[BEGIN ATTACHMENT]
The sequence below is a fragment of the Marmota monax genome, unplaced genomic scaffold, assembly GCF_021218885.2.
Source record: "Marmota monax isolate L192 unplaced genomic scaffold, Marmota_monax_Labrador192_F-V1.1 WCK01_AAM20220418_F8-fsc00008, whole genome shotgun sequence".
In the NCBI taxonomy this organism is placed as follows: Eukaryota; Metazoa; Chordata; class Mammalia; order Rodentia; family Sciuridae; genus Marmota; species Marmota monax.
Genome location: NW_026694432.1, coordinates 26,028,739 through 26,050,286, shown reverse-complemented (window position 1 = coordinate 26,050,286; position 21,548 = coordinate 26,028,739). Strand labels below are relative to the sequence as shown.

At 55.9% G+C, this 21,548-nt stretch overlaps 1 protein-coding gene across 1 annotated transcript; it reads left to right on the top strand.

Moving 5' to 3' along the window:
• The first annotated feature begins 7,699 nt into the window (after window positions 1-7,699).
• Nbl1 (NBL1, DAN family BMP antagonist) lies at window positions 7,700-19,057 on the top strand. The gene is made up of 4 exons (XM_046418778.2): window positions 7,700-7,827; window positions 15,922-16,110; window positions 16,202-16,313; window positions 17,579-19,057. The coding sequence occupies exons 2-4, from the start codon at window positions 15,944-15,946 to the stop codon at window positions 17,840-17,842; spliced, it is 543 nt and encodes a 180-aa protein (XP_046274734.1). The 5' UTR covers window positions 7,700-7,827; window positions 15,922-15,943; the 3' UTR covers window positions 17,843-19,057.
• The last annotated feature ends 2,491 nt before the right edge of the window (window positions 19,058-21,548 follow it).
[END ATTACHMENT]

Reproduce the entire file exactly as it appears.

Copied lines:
The sequence below is a fragment of the Marmota monax genome, unplaced genomic scaffold, assembly GCF_021218885.2.
Source record: "Marmota monax isolate L192 unplaced genomic scaffold, Marmota_monax_Labrador192_F-V1.1 WCK01_AAM20220418_F8-fsc00008, whole genome shotgun sequence".
In the NCBI taxonomy this organism is placed as follows: Eukaryota; Metazoa; Chordata; class Mammalia; order Rodentia; family Sciuridae; genus Marmota; species Marmota monax.
Genome location: NW_026694432.1, coordinates 26,028,739 through 26,050,286, shown reverse-complemented (window position 1 = coordinate 26,050,286; position 21,548 = coordinate 26,028,739). Strand labels below are relative to the sequence as shown.

At 55.9% G+C, this 21,548-nt stretch overlaps 1 protein-coding gene across 1 annotated transcript; it reads left to right on the top strand.

Moving 5' to 3' along the window:
• The first annotated feature begins 7,699 nt into the window (after window positions 1-7,699).
• Nbl1 (NBL1, DAN family BMP antagonist) lies at window positions 7,700-19,057 on the top strand. The gene is made up of 4 exons (XM_046418778.2): window positions 7,700-7,827; window positions 15,922-16,110; window positions 16,202-16,313; window positions 17,579-19,057. The coding sequence occupies exons 2-4, from the start codon at window positions 15,944-15,946 to the stop codon at window positions 17,840-17,842; spliced, it is 543 nt and encodes a 180-aa protein (XP_046274734.1). The 5' UTR covers window positions 7,700-7,827; window positions 15,922-15,943; the 3' UTR covers window positions 17,843-19,057.
• The last annotated feature ends 2,491 nt before the right edge of the window (window positions 19,058-21,548 follow it).